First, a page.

Entries to Win Afghan

Sign up to receive the Books Leaving Footprints Newsletter. Comes out occasionally. No spam. No list swapping. Just email me! jhyshark@gmail.com Previous gifts include a short story, a poem, and coupons. Add your name, and don't miss out!

Monday, March 23, 2020

Bowman Semi-Primitive Area - Glacial Goodies

 
Today I hiked about 8 miles through one of my favorite local places, the Bowman Semi-Primitive Area. It's within the Manistee National Forest, and includes 3 miles of the North Country Trail. Because it's so special, it's protected from motorized use. You can not even drive to the lake, which keeps it pretty nice.

I did a loop of the NCT and then the Bowman Trails. This is Bowman Lake. It's gorgeous in any season. It's a glacial kettle hole lake- formed when a block of ice calved off the retreating glacier. It has no inlet or outlet, but has remained a lake because it is spring fed.

Bowman Lake

There are several other kettle holes in the area, but they are dry most of the year. The second largest one did have some frozen standing water today. Notice the dark brown vegetation in the bottom. That is leatherleaf- a wetland shrub which indicates that it's wet close to the surface year round.

kettle hole

One of the things I love about this area is that it has just enough topography to be really interesting. It's full of glacial kames. These are little pointy hills deposited by water dripping out the bottom of the glacier. Just like letting wet sand run out of your hand to make a little pointed pile, but on a much larger scale.

kame

It's hard to tell this shot is looking downhill when the previous one was looking up to a hilltop, but the trail here wanders beside and over these rolling humps.

North Country Trail

You might think there would be a lot of glacially deposited rocks, called erratics. There are some, but most aren't very big. This is about the biggest I've seen there.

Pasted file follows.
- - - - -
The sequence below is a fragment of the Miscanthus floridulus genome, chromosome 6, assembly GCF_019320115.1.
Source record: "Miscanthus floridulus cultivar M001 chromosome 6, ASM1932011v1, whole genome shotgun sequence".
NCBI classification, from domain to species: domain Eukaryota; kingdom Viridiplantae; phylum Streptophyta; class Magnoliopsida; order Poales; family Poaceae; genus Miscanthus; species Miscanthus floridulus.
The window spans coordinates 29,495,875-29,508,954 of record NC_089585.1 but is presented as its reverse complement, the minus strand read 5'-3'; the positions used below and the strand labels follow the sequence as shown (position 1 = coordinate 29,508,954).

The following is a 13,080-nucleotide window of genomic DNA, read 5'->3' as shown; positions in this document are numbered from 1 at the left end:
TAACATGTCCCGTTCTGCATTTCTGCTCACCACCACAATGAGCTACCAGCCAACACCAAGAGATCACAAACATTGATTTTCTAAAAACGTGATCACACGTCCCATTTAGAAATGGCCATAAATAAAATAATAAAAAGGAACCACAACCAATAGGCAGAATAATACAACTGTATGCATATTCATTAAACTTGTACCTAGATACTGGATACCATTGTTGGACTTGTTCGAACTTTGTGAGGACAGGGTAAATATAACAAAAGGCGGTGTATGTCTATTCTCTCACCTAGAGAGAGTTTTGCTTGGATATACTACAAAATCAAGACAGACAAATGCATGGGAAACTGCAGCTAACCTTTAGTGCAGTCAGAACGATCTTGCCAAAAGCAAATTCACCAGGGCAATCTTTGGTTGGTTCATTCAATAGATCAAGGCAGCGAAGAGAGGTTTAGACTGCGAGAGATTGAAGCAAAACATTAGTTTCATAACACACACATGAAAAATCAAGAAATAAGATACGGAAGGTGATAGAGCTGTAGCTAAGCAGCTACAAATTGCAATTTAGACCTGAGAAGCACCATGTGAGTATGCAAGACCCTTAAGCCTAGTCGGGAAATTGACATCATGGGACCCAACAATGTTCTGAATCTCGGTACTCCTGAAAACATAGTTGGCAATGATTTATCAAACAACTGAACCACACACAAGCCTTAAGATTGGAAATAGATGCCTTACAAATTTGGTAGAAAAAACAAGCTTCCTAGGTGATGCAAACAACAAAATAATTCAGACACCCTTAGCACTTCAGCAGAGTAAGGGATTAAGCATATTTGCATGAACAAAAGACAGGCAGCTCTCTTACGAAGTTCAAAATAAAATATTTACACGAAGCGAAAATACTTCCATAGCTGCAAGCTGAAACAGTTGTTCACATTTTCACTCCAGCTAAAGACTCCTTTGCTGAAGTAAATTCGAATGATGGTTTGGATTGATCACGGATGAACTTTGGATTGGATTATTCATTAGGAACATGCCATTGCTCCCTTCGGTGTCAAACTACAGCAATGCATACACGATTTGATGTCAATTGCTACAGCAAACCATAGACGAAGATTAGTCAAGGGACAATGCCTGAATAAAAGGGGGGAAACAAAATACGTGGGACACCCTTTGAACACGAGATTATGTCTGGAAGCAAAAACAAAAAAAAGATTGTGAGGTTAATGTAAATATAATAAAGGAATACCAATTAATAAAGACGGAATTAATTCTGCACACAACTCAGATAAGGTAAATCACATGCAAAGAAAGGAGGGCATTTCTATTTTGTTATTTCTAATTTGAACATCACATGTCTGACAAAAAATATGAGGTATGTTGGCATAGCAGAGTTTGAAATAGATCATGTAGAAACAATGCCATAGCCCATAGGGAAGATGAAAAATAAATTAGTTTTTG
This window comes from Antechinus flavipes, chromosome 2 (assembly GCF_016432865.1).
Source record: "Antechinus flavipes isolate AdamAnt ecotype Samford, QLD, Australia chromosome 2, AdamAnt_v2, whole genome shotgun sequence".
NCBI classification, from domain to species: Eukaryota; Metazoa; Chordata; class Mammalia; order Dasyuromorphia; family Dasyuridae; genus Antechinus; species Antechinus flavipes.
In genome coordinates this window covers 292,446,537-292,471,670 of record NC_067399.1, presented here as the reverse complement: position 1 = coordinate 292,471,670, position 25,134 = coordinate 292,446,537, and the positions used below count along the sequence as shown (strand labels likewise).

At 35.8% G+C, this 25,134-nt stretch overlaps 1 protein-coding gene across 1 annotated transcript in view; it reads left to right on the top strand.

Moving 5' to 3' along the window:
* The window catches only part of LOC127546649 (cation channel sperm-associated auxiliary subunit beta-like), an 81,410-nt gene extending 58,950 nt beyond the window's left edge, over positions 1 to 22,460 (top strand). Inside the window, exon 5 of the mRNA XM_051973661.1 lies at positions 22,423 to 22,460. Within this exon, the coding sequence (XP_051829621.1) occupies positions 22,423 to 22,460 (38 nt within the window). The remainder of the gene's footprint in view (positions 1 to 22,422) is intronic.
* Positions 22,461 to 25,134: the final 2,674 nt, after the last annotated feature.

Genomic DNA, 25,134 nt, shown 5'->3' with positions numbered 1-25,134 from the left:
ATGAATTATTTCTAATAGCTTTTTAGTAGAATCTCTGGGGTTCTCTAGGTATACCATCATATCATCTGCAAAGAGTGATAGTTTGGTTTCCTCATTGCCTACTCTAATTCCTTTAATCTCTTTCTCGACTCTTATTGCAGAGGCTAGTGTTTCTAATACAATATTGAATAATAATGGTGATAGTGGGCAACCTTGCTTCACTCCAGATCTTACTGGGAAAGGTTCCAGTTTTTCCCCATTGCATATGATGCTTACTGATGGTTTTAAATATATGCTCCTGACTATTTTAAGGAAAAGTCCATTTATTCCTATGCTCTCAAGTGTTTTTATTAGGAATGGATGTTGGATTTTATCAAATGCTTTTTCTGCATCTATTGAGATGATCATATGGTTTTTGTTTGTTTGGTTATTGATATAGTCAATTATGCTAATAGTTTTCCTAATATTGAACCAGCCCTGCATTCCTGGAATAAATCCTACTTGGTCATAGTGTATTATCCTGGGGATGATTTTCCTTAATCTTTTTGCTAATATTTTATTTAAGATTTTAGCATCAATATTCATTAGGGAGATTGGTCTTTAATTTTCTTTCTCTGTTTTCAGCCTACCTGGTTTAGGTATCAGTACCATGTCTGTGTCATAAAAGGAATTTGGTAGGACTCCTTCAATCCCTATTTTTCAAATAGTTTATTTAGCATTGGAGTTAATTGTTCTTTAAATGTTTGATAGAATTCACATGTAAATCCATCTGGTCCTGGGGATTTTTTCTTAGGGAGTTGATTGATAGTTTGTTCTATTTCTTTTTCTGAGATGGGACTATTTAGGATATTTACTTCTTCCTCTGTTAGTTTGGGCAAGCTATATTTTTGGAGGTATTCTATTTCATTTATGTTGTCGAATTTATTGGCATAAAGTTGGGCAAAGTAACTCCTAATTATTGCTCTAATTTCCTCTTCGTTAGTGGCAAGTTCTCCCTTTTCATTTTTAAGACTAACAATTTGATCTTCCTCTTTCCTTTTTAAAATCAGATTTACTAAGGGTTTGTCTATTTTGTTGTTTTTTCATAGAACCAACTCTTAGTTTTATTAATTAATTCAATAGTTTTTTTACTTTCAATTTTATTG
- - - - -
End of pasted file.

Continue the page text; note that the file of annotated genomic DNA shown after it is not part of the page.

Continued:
glacially deposited rock

Here is the other type of geologic feature. This is a bowl-shaped depression, rounded rather than V-shaped as the kettles are. No leatherleaf growing in the bottom. That indicates that it's probably a blow-out, a place where wind picked up the loose sand and just sculpted a bowl.

Bowman Lake blow out

One thing I thought was really interesting because I hadn't noticed it before. With no leaves, you can see for a long way through the trees. That blue ridge in the far distance is the ridge beyond the floodplain of the Pere Marquette River, on the other side.

Pere Marquette River ridge

And a few pretties- some kind of polypore fungus. I liked the yellow and creamy bands.

yellow fungus

It finally got a degree over 40! The sun showed up at the end of the day. Always welcome.

blue sky

And a lovely reflection at the edge of Bowman Lake.

reflection

Hike 100 Challenge for 2020 is at 53 miles.

In other news: I wrote a news article in the morning and did laundry.

56th St to 40th St on the North Country Trail, Lake County, MI, and then return via the Bowman Lake Trail, Leatherleaf Loop and Bowman ski trail. Total about 8 miles total

See A Day on the Trail with Annie

2 comments:

Ann said...

What an interesting area

J.Q. Rose said...

Thank you for the vocabulary lesson
Amazing places on your hike and I had no idea there were specific names e.g. kettle hole. Thanks. Janet Glaser

Related Posts Widget for Blogs by LinkWithin